In a nutshell

This book rekindled things I’ve often felt during my daughter’s Cancer journey. The absolute dread, the sadness, the fear, the helplessness, the waste. And even the guilt that she survived, while others we met along the way weren’t so lucky.

It’s a book with a heavy subject, one that I hope remains just a story to most people, but one that I know is familiar to far too many.


Note: I don’t claim to be a pro-reviewer, I am a reader. My reviews are based on my personal thoughts around the story that the book is trying to tell. I try to focus on the story (which is the reason I read) rather than dissect the book and pass comment on typos, writing style or structure.



Book Panel 2

MG Book Review | Anni Moon and the Elemental Artifact | Melanie Abed

Anni Moon and the Elemental ArtifactANNI MOON AND THE ELEMENTAL ARTIFACT (AM1)
by Melanie Abed
Published September 30th 2014
by Oculus Print
Amazon purchase |
Kindle edition

Anni doesn’t know about Elementals, Funk, Zephyrs, excited talking Bat-Rat creatures, and, least of all, Dragons. All that changes when her best friend, Lexi, is kidnapped and forces beyond Anni’s control trap her on a hidden, floating island in the Elemental world.

In a race against time, Anni sets out to save her friend. Along the way she finds allies among the Elementals, but she is also presented with a choice, one that might help save Lexi. If Anni agrees to an ancient, open-ended contract, will her sacrifice cost her more than she’s bargained for? Or will it land her in the middle of an age-old war between the humans, the Elementals, and the dreaded Fectus?  – GOODREADS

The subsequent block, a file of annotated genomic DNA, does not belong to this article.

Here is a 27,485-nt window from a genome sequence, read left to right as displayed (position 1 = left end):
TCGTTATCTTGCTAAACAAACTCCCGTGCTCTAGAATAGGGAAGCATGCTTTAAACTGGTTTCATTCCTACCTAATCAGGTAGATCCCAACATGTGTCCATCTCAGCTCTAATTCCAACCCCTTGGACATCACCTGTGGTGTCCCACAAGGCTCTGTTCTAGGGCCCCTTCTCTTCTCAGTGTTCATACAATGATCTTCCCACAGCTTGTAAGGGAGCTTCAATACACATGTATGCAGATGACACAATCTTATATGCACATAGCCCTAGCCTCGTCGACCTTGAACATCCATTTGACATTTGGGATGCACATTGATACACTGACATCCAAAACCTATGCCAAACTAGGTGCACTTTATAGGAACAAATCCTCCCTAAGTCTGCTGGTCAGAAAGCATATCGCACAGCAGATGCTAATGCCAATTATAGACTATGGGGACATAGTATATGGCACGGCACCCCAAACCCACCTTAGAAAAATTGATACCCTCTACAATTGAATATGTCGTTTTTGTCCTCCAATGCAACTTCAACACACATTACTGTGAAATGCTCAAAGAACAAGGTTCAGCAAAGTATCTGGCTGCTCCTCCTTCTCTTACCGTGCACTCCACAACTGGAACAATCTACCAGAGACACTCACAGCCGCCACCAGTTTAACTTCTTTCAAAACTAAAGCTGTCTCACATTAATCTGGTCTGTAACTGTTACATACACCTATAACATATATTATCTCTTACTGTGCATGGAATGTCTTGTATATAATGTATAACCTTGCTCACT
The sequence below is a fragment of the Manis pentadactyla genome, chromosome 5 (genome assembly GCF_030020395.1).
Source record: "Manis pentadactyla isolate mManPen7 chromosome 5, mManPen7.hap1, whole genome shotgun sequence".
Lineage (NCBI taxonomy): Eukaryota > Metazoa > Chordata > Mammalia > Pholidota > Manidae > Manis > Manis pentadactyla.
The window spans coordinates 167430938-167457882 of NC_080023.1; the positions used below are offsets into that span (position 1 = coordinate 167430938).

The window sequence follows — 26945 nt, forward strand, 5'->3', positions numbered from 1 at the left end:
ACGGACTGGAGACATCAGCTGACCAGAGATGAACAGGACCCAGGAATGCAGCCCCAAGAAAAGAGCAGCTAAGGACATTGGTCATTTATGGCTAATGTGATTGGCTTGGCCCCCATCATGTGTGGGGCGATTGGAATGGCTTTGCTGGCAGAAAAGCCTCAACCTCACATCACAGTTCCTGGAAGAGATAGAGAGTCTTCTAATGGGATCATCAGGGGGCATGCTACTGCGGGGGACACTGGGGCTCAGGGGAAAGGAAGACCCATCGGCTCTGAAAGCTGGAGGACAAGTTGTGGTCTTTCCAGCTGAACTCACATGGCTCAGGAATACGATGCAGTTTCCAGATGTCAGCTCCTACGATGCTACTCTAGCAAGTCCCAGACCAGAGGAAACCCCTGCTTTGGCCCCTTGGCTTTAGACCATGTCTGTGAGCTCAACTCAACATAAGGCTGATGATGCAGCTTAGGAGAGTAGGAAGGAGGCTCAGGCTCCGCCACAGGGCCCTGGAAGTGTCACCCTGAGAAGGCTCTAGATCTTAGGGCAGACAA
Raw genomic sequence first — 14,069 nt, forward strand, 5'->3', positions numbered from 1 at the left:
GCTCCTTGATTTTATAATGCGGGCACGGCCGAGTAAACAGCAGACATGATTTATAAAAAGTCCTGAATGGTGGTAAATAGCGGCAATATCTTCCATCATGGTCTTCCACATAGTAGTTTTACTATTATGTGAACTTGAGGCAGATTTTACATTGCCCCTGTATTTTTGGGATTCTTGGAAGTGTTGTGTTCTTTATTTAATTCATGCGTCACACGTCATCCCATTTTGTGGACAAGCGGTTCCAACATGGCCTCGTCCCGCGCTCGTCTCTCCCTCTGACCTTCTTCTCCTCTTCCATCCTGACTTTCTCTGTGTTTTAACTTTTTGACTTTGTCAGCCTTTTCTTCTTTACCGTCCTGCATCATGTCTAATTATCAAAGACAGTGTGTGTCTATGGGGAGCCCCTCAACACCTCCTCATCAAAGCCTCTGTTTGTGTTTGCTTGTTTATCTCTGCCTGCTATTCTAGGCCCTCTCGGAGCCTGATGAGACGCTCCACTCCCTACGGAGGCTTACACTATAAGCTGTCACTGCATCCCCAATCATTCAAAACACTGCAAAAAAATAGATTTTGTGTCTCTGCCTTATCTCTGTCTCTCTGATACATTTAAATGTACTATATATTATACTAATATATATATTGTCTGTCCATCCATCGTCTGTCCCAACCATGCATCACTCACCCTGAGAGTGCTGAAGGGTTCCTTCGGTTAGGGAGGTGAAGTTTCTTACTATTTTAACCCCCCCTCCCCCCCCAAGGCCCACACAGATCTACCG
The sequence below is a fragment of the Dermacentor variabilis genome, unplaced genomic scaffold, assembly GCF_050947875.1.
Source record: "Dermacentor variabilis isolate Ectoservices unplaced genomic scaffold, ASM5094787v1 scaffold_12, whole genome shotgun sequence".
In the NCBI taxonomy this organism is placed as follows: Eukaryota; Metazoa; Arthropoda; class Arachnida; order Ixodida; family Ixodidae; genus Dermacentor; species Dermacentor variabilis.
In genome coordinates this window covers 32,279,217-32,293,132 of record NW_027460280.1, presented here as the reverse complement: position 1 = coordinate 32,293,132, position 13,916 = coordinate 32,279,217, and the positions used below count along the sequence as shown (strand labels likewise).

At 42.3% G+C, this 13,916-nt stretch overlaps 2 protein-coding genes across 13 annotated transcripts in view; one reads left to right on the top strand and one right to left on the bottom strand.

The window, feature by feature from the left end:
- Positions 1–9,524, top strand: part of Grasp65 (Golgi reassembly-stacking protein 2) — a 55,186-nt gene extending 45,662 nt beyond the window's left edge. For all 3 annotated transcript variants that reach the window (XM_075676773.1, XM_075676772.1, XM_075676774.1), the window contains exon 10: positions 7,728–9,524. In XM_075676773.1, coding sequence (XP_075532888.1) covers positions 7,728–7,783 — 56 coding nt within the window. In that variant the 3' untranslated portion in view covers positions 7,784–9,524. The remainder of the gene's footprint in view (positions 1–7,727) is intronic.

My Review

Anni Moon is the story of two orphan girls. They’re the best of friends, Anni and Lexi, who live together at a private girl’s school, Waterstone Academy, which has been owned and run by a family for many years. In fact, it’s the very same family who are their guardians.

Their whole life is turned upside down within a short period of time when both of their guardians mysteriously disappear and the girls learn that the school is to be sold to the mean old Mr Orge Murdrock. With no guardians around to look out for them, they are told that they can no longer live at the school. They have nowhere else to go, and the girls hope that things couldn’t get any worse. That’s where the plot thickens and their hopes are dashed.

Lexi suddenly disappears, and without hesitation Anni begins to search for her. That’s where readers are led on two separate journeys that are intricately weaved together. One follows Lexi and the other follows Anni. As the plots unfold, Melanie Abed gradually reveals details of another world that lays hidden behind the everyday. And it seems that one of the girls knows more about such a place than she had ever revealed. This secret life of Lexi is an underlying mystery that Anni learns of and tries to solve, while desperately trying to track her down.